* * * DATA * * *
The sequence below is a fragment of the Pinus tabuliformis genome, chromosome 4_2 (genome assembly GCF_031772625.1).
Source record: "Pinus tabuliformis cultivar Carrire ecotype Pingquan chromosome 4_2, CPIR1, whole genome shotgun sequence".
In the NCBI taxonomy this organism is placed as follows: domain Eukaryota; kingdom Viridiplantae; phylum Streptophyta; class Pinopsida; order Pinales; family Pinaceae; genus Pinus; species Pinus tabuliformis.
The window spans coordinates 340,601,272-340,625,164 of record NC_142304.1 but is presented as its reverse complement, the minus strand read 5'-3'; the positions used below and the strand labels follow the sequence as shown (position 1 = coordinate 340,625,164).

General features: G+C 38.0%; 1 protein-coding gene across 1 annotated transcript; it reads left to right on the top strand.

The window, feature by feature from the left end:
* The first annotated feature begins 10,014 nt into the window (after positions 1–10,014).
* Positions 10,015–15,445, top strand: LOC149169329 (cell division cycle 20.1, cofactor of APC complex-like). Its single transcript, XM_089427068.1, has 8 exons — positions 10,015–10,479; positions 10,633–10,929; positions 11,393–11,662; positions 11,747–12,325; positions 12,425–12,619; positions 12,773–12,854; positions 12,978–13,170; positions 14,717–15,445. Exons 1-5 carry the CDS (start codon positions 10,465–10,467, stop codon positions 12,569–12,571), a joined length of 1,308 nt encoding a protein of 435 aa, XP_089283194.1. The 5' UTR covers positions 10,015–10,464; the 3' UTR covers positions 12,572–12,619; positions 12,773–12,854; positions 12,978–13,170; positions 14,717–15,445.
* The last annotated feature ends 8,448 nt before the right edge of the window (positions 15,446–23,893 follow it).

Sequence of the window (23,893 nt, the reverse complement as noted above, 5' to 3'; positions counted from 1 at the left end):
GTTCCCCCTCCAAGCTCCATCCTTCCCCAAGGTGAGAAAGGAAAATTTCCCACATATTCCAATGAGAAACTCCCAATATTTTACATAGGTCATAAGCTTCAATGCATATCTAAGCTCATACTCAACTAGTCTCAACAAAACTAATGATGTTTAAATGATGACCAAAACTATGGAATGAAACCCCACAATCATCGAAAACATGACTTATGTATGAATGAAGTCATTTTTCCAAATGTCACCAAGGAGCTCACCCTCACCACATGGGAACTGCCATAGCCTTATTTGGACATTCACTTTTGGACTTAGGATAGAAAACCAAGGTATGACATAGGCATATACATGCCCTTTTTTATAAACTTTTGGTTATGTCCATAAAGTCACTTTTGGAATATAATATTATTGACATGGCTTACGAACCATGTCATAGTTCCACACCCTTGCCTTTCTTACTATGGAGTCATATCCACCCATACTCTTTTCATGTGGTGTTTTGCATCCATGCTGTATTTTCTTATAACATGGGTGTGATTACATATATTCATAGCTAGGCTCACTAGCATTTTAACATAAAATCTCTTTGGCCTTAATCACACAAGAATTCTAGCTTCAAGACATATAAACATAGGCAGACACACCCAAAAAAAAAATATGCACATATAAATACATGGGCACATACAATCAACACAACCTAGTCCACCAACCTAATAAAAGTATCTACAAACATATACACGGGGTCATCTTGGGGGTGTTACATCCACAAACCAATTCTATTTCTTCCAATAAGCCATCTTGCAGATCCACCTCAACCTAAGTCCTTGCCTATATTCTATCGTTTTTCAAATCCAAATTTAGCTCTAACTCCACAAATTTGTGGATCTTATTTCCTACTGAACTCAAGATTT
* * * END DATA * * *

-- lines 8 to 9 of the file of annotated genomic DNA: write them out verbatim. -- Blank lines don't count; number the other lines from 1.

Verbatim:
* Positions 10,015–15,445, top strand: LOC149169329 (cell division cycle 20.1, cofactor of APC complex-like). Its single transcript, XM_089427068.1, has 8 exons — positions 10,015–10,479; positions 10,633–10,929; positions 11,393–11,662; positions 11,747–12,325; positions 12,425–12,619; positions 12,773–12,854; positions 12,978–13,170; positions 14,717–15,445. Exons 1-5 carry the CDS (start codon positions 10,465–10,467, stop codon positions 12,569–12,571), a joined length of 1,308 nt encoding a protein of 435 aa, XP_089283194.1. The 5' UTR covers positions 10,015–10,464; the 3' UTR covers positions 12,572–12,619; positions 12,773–12,854; positions 12,978–13,170; positions 14,717–15,445.
* The last annotated feature ends 8,448 nt before the right edge of the window (positions 15,446–23,893 follow it).